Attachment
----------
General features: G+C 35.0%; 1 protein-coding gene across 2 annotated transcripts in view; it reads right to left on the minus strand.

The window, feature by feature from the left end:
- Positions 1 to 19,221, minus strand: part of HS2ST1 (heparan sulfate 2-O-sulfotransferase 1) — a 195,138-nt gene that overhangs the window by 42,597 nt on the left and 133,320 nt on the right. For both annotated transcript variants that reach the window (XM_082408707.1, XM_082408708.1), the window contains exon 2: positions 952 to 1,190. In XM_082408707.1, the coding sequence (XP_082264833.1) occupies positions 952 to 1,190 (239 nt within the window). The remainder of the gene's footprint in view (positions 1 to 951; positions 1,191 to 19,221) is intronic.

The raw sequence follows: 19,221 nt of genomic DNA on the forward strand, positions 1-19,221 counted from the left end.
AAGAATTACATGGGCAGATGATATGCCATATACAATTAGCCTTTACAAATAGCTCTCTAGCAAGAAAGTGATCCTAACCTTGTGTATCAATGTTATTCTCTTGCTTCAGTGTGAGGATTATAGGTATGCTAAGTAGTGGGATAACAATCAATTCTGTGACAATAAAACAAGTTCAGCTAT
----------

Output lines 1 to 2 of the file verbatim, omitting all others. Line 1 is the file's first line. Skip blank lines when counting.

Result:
General features: G+C 35.0%; 1 protein-coding gene across 2 annotated transcripts in view; it reads right to left on the minus strand.

The window, feature by feature from the left end: